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Tipsheet

Here's What Senators Came Up With for a Deal on New Gun Laws

AP Photo/Carolyn Kaster

After days of negotiations that worried Second Amendment advocates and law-abiding firearm owners due to talk of sweeping new restrictions, it seems like — for now at least — the Republican members of the bipartisan working group held the line on the strictest proposals, though they didn't stop Democrats on all fronts in the talks that made many conservatives scratch their heads.

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The bipartisan group of Senators — led by Chris Murphy (D-CT) and John Cornyn (R-TX) — announced their proposal for legislation they seem to think has a chance of making it through their evenly-divided chamber. 

In a joint statement, the senators said their plan will "protect America’s children, keep our schools safe, and reduce the threat of violence across our country" while citing a duty they feel to "come together and get something done." Never mind, apparently, that all the restrictive gun laws in Chicago and elsewhere haven't protected residents.

The statement continued saying the agreement "increases needed mental health resources, improves school safety and support for students, and helps ensure dangerous criminals and those who are adjudicated as mentally ill can’t purchase weapons," again, as if previous laws to keep guns out of criminals' hands had worked. "We look forward to earning broad, bipartisan support and passing our commonsense proposal into law," the statement concludes. We'll see. 

The proposal includes providing "resources" — likely grant incentives — to states if they implement so-called "red flag laws." It also includes investing taxpayer dollars in mental health services for families and in schools along with school safety resources to "to help institute safety measures in and around primary and secondary schools, support school violence prevention efforts and provide training to school personnel and students." The proposal announcement also says legislators will seek to include an "enhanced review period" for firearm purchasers under 21 years old.

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Perhaps notably — and showing Democrats did not get all the things they've called for in the wake of the tragedy in Uvalde, Texas — is a lack of their buzzword assault weapons ban, high capacity magazine restrictions, a federal red flag system, or an increase in the minimum age to purchase certain rifles.

To be clear, the lack of those items in the framework proposal does not mean Democrats won't try to sneak in some version of them as an eventual piece of legislation is developed. 

As WaPo previewed before the official announcement of the proposal, the inclusion of billions of federal dollars for school security programs and mental health care is probably the only thing the proposal has going for it with most Republicans.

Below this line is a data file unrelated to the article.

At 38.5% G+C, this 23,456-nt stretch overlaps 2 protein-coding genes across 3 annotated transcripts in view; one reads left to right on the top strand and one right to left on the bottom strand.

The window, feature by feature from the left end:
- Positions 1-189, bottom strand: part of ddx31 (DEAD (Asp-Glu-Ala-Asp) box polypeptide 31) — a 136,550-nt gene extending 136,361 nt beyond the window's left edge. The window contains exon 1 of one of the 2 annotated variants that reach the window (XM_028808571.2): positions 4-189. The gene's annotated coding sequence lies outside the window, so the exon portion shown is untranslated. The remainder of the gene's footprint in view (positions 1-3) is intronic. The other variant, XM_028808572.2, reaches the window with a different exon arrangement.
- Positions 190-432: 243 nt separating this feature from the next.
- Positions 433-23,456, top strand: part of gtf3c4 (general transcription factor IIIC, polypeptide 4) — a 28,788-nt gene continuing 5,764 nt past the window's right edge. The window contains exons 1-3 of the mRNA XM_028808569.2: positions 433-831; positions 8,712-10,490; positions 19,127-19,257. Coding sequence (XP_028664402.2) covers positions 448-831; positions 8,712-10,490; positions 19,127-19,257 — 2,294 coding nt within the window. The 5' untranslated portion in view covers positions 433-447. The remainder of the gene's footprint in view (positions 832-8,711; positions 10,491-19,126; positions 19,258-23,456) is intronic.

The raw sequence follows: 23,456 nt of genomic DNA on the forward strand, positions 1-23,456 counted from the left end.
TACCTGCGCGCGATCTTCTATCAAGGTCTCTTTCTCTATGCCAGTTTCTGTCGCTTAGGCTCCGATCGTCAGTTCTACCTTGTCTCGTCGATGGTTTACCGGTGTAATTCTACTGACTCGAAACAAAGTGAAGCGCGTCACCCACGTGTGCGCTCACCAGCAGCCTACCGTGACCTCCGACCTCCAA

Townhall reported last week that an armed school resource officer and secured doors kept an aggressive man from entering an elementary school filled with children. The SRO took the individual down with assistance from local law enforcement while most children inside the building were unaware that anything had happened outside. The training and protocol that worked there should be used for a framework, not gun-grabbing Democrats' CNN talking points. 

Throughout the negotiations, Republicans involved had tried to assuage concerns from firearm owners and gun safety advocates. Sen. Cornyn said that the forthcoming deal was "not about creating new restrictions on law-abiding citizens" but "about ensuring that the system we already have in place works as intended." Yet several of the pieces of the framework seem to include new restrictions, albeit lesser than a blanket ban on "assault weapons" or magazines. 

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And while the group may have reached a tentative agreement, they're only a small group of the U.S. Senate — and several Republicans in the crew such as Susan Collins (ME) and Mitt Romney (UT) are not exactly known as standard bearers for the GOP. At least 60 senators in all would be needed to support any resulting legislation in order to overcome a potential legislative filibuster. 

As we've learned before, a statement of agreement between a small group of senators is anything but a done deal. We've also learned that what might seem to be a workable legislative framework can turn into a Frankenstein's monster of horrible policies as Democrats scheme to use the bipartisan cover of squishy Republicans to ultimately get their way.

The best thing for any Senate Republican to do at this point is walk away from the table and declare opposition over anything even remotely concerning in the tentative agreement — the incentive for red flag laws or the enhanced review for under-21 purchasers, for example — or legislation as it ends up being written. 

There's less than five months until the midterms, Democrats need at least ten Republicans to even move a bill to a vote, and there's no reason for Republicans to cave on an issue as critical as Americans' Second Amendment freedoms just to look like they're playing nice. Democrats would never do the same if they were in the minority, and there are better, more effective, less freedom-depriving options available to respond to tragedies like the one in Uvalde. Harden schools, fund resource officers, train willing staff, and work to remedy the myriad failures of government that are discovered in the wake of such tragedies. 

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